Add a generation
As part of a campaign by Who Do You Think You Are? Live to teach people how to take their family history back beyond their grandparents, Sarah Williams has put together a simple guide to help beginners uncover their great grandparents
The Who Do You Think You Are? Live team recently carried out a survey that revealed that almost three-quarters of those questioned (71 per cent) can only name two or fewer of their great grandparents, and only 11 per cent could name all eight of them. When wee think of the affectionate memories many of uss have of our grandparents, it seems amazing that so few of us can name their parents.
Of course, most of our regular readers would have no trouble naming all eight of their great grandparents (records allowing) but this month, we are offering essential advice to readers starting out in family history who would like to uncover details of those eight people and add a generation to their family tree. In fact, we’re going to make it our mission to encourage the nation to uncover the names of their great grandparents and, in the spirit of branded campaigns, #addageneration.
A family Christmas and New Year is a great time to embark on a project like this. However, although it’s tempting to hop online and start Googling your surname straightaway, that really isn’t a good way to kick off your research and you could end up wasting a lot of time. It’s best to start with a targeted approach: write down what you know already and get in touch with family members to see what gaps they can fill in. If you are visiting relatives over the Christmas break, ask them what they know about your family’s past.
Old photos can be great for prompting memories. If they aren’t labelled already, it’s worth getting a soft pencil and writing names on the back of them while you are talking to someone who knows who’s in them. When listening to elderly relatives, take notes and type up the ‘interview’, recording the date and who gave you the information. Your notes, or any recording of the interview will become a ‘primary source’ as important and valuable as the records you will find in an archive. It’s also worth sending an email to fam mily members to tell them yo ou are carrying out some research.r If you’re lucky youy may find someone else who has already done some of the leg-work and is willing tot share their research withw you, or you may prompt someone else in the family y to join you in your quest and d help share costs.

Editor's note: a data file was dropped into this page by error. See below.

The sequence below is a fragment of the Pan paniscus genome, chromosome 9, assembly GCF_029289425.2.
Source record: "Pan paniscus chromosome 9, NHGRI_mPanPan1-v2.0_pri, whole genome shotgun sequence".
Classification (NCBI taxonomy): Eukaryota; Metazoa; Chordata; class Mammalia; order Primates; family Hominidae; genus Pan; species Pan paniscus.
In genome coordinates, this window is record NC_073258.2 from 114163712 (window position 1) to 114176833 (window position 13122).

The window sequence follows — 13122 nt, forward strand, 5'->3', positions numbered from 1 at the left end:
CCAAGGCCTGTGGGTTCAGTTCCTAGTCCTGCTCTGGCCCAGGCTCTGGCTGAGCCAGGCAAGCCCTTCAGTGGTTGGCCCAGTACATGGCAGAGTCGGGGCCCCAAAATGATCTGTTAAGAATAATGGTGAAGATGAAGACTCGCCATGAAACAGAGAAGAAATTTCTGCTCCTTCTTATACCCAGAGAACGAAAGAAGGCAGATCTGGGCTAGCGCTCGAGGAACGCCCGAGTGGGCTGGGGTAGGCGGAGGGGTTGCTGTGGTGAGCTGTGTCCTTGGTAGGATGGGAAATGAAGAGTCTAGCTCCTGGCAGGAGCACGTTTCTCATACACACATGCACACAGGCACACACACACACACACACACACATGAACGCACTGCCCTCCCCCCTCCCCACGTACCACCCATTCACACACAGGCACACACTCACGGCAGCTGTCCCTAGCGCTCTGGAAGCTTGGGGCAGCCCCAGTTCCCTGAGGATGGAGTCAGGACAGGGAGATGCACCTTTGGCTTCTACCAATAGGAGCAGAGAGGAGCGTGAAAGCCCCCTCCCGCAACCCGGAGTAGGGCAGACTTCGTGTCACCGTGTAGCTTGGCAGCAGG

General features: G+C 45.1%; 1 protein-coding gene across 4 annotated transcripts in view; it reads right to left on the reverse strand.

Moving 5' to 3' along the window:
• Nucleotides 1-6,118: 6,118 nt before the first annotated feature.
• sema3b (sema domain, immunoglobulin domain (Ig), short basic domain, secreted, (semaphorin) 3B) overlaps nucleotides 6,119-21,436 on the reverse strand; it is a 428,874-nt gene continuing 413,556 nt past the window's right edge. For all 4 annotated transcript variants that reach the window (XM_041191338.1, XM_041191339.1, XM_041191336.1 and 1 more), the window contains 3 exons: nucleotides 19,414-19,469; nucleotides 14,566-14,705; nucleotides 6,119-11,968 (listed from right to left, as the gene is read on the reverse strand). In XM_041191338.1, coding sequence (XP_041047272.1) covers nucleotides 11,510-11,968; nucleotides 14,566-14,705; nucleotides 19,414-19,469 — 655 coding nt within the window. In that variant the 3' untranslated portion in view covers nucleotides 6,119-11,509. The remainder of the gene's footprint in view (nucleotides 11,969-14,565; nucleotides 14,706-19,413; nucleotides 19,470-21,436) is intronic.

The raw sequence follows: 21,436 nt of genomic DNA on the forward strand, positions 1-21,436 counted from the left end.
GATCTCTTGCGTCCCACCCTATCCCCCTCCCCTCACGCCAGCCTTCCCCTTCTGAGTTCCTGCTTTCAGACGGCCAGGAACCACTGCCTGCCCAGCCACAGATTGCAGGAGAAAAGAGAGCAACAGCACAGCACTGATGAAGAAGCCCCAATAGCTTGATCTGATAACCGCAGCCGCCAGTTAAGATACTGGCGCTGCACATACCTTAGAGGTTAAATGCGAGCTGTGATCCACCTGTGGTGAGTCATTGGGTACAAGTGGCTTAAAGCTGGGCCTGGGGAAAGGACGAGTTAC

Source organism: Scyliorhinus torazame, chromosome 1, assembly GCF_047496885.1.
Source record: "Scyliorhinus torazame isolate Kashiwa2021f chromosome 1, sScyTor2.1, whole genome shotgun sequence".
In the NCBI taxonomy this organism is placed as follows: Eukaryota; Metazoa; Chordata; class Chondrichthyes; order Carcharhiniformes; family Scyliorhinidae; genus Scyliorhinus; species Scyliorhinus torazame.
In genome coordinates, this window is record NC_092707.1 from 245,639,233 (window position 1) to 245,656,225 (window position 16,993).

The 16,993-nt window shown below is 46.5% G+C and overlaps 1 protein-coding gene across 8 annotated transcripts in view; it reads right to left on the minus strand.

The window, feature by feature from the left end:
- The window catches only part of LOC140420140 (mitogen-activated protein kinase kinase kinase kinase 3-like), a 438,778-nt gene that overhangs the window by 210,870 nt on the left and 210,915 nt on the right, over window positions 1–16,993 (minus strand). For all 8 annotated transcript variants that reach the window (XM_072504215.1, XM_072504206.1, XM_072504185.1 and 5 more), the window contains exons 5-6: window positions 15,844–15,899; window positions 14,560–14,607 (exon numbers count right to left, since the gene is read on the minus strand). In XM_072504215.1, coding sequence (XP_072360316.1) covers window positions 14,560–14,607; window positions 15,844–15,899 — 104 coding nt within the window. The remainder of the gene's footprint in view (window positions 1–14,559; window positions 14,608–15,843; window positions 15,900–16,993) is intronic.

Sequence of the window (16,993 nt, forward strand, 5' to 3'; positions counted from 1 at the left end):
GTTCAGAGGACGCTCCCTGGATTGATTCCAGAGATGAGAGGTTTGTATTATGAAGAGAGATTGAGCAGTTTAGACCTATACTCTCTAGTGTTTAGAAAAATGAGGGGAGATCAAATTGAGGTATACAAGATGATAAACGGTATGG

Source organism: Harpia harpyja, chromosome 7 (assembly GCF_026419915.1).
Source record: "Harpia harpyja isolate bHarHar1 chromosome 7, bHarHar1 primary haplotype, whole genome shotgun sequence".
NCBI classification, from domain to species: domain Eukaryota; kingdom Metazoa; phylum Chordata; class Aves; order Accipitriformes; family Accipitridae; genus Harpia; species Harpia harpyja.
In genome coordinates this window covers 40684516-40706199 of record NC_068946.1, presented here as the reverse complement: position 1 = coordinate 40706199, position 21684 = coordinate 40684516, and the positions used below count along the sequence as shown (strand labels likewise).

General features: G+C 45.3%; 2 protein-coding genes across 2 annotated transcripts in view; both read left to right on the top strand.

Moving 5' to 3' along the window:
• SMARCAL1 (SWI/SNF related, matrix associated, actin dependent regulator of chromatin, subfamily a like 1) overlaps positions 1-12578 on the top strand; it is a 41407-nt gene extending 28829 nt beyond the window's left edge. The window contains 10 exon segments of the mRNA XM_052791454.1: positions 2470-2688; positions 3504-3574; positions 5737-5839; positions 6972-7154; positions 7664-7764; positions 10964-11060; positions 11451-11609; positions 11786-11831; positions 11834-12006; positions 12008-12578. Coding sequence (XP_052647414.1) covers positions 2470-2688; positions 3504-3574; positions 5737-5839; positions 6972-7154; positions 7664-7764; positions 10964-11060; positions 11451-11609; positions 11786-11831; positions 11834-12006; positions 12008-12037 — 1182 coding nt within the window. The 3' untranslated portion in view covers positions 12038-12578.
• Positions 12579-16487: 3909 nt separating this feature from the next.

Make a plan
It’s at this early stage that you need to start thinking about what you want to achieve. Researching your family history is actually a hobby rather than a project as it has no defined end. There is always more to discover, especially as many records are becoming more accessible. However, the nice thing about setting yourself a specific goal is that it can give you more focus and a greater sense of achievement. In this feature, the objective is to uncover the names of your great grandparents, but don’t worry if you get sidetracked. Following chance leads that take you down a completely different path is one of the joys of family history!
Record your findings
Although it’s fine to sketch out a rough family tree on paper, most people nowadays find it easier to keep track of their research on their computer, smartphone or tablet. There’s some great family tree software you can buy, but if you are just starting out in family history the free online tree builders offered by the main genealogy websites are a good way to dip your toe in the genealogy water instantly without having to fork out any money.